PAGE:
see my book

Physics of TRUTH

attachments: Physics_of_TRUTH_-_Book_2.pdf

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BASILEIOS GRISPOS wrote on Nov. 23, 2017 @ 14:06 GMT
What a nice topic this is. I am expecting to read some nice essays from all over the world.I will submit also my own ideas about this subject, if I have enough time to finish it.

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Gary D. Simpson wrote on Nov. 27, 2017 @ 00:35 GMT
Sure is taking a long time to post the first batch of essays.

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Gary D. Simpson wrote on Dec. 2, 2017 @ 17:11 GMT
Still waiting .....

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Philip Gibbs replied on Dec. 2, 2017 @ 21:25 GMT
They have to have enough essays to get the first batch out. It took a little longer than this last time so don't worry. I have submitted mine and am looking forward to getting started on the discussions.

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Gary D. Simpson replied on Dec. 2, 2017 @ 21:51 GMT
Dr. Gibbs,

I'm glad to know that you will participate and that you have already submitted an essay. My essay will also be in the first batch of ten. Just the same, it has been five weeks or so since the contest was announced.

Best Regards,

Gary Simpson

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Lawrence B. Crowell replied on Dec. 2, 2017 @ 23:10 GMT
I have one in the works. It is based on something I started three years ago. When Maryam Mirzakhani won the Fields Medal in 2014 I read a couple of her papers. I thought about something I thought was interesting and in 2015 I wrote to somebody about this. Their response was that I had found another way to find the Ryu-Takayangi formula, which was becoming all the rage. It was sort of bitter-sweet in a way. She died this past summer of breast cancer and I was in a lot of ways made terribly angry about that. This was given all the news of the day that looked, and still looks, bleak and then that had to happen. Anyway I worked and developed a related idea, which is what this paper is about. I should have it done in a week or so.

Cheers LC

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Scott S Gordon wrote on Dec. 9, 2017 @ 17:38 GMT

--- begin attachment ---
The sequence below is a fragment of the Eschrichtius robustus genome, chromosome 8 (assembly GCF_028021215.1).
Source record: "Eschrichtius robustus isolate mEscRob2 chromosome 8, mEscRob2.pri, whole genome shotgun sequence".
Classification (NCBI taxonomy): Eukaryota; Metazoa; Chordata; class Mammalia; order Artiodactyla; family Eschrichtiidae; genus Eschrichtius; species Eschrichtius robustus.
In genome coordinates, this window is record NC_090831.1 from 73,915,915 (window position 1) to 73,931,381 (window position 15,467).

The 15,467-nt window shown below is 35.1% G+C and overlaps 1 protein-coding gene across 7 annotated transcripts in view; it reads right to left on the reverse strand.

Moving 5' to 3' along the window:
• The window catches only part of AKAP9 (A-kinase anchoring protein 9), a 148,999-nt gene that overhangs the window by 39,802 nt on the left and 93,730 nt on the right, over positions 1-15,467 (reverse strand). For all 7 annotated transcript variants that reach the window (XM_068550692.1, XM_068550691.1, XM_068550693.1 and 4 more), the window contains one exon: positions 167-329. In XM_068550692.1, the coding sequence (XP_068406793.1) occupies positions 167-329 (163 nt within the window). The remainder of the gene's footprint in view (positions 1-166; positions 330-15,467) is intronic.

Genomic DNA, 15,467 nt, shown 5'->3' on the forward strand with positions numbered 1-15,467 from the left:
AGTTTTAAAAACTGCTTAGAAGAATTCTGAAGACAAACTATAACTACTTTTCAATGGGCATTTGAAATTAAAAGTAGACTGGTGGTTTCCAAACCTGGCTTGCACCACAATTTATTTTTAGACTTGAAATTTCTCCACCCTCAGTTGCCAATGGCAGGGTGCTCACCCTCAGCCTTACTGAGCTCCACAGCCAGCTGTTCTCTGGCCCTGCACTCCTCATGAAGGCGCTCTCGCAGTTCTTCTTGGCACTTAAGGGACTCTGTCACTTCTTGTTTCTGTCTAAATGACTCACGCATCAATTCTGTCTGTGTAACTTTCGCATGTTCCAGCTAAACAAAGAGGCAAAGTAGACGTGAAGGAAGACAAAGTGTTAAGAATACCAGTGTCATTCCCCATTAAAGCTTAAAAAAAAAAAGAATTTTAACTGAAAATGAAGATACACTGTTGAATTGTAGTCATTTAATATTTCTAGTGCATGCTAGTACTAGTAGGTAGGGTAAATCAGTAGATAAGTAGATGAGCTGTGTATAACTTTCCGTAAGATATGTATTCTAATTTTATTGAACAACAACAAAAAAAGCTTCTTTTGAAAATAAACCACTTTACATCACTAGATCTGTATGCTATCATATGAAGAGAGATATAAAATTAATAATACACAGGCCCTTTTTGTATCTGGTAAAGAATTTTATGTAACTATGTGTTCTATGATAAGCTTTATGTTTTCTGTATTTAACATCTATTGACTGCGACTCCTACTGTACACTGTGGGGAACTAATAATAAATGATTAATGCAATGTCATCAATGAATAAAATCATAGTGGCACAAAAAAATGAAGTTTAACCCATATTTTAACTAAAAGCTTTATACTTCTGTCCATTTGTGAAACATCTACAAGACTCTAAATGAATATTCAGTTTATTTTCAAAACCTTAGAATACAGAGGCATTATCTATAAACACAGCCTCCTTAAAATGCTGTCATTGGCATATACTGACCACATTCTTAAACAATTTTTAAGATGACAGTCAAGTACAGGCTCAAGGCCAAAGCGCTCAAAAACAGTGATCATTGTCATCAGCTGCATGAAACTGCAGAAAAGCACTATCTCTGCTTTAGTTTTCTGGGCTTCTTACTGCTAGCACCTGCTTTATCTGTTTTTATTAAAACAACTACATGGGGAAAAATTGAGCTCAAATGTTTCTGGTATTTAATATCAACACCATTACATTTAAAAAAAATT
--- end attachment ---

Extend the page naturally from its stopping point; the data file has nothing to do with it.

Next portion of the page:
This contest could be the start of a revolution in physics. Imagine getting physics past its current theoretical impasse where an idea comes from a place never expected... and all the thanks going to FQXi and its sponsors, "The Fetzer Franklin Fund and The Peter and Patricia Gruber Foundation" for asking the question - What is fundamental? to everyone, not just physicists.

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Bubba Gump replied on Dec. 9, 2017 @ 23:32 GMT
I doubt anything anyone has to opine on this topic is going to revolutionize physics in any way. I don't think that's the goal of these contests. I look at these contest as a way for people to offer food for thought.

My guess is that most of the papers will have little to do with the actual question being asked and will be obscure mathematical monologues that have nothing to do with the subjects or fanciful ideas about what the author thinks is fundamental in the universe.

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Victor Usack replied on Dec. 12, 2017 @ 02:34 GMT
Re Scott Gordon. I concur, as do many others, that we are fundamentally missing something. Just finished reading L Smolins The trouble with physics. This amounts to a fishing expedition for a seer to rescue us from institutionalized mindset. Even if one existed, would anyone believe him? Perhaps the distinction between seer and crackpot is strictly a matter of consensus. In my youth I labored under the illusion that mathematical description would provide unassailable proof. How naïve I was and am! On the other hand is the stubborn illusion that we are approaching the conclusion of our investigation of nature: that we fundamentally understand reality. The persistent myth is the triumph of (Galilean) empirical science over the (Aristotelian) power of reason. I for one have no trouble believing fundamental inquiry may lead to “getting physics past its current theoretical impasse”.

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John R. Cox replied on Dec. 12, 2017 @ 14:03 GMT